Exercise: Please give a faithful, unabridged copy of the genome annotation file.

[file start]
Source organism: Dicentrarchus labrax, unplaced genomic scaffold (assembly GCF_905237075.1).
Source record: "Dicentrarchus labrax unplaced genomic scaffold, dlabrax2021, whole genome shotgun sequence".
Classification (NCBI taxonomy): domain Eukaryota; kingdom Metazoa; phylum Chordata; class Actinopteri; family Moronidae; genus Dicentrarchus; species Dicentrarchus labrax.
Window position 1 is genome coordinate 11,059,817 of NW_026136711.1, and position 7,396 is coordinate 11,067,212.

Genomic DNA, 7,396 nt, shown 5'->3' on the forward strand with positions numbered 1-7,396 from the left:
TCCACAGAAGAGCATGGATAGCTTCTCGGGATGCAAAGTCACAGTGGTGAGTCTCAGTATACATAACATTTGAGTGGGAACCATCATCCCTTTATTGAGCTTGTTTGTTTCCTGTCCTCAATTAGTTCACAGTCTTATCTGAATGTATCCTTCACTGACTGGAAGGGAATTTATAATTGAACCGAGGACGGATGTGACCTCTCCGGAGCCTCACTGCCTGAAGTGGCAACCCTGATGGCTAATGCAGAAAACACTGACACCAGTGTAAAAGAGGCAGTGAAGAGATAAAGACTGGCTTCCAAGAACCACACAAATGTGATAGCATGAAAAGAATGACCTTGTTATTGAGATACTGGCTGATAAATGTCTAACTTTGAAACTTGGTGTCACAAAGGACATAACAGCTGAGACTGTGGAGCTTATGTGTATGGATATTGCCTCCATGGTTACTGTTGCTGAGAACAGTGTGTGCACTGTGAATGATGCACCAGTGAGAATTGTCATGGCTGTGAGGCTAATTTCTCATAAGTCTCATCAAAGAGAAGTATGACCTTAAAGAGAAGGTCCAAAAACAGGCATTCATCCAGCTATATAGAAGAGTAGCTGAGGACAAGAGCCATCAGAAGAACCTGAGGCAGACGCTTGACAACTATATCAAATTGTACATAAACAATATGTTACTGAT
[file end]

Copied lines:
Source organism: Dicentrarchus labrax, unplaced genomic scaffold (assembly GCF_905237075.1).
Source record: "Dicentrarchus labrax unplaced genomic scaffold, dlabrax2021, whole genome shotgun sequence".
Classification (NCBI taxonomy): domain Eukaryota; kingdom Metazoa; phylum Chordata; class Actinopteri; family Moronidae; genus Dicentrarchus; species Dicentrarchus labrax.
Window position 1 is genome coordinate 11,059,817 of NW_026136711.1, and position 7,396 is coordinate 11,067,212.

Genomic DNA, 7,396 nt, shown 5'->3' on the forward strand with positions numbered 1-7,396 from the left:
TCCACAGAAGAGCATGGATAGCTTCTCGGGATGCAAAGTCACAGTGGTGAGTCTCAGTATACATAACATTTGAGTGGGAACCATCATCCCTTTATTGAGCTTGTTTGTTTCCTGTCCTCAATTAGTTCACAGTCTTATCTGAATGTATCCTTCACTGACTGGAAGGGAATTTATAATTGAACCGAGGACGGATGTGACCTCTCCGGAGCCTCACTGCCTGAAGTGGCAACCCTGATGGCTAATGCAGAAAACACTGACACCAGTGTAAAAGAGGCAGTGAAGAGATAAAGACTGGCTTCCAAGAACCACACAAATGTGATAGCATGAAAAGAATGACCTTGTTATTGAGATACTGGCTGATAAATGTCTAACTTTGAAACTTGGTGTCACAAAGGACATAACAGCTGAGACTGTGGAGCTTATGTGTATGGATATTGCCTCCATGGTTACTGTTGCTGAGAACAGTGTGTGCACTGTGAATGATGCACCAGTGAGAATTGTCATGGCTGTGAGGCTAATTTCTCATAAGTCTCATCAAAGAGAAGTATGACCTTAAAGAGAAGGTCCAAAAACAGGCATTCATCCAGCTATATAGAAGAGTAGCTGAGGACAAGAGCCATCAGAAGAACCTGAGGCAGACGCTTGACAACTATATCAAATTGTACATAAACAATATGTTACTGAT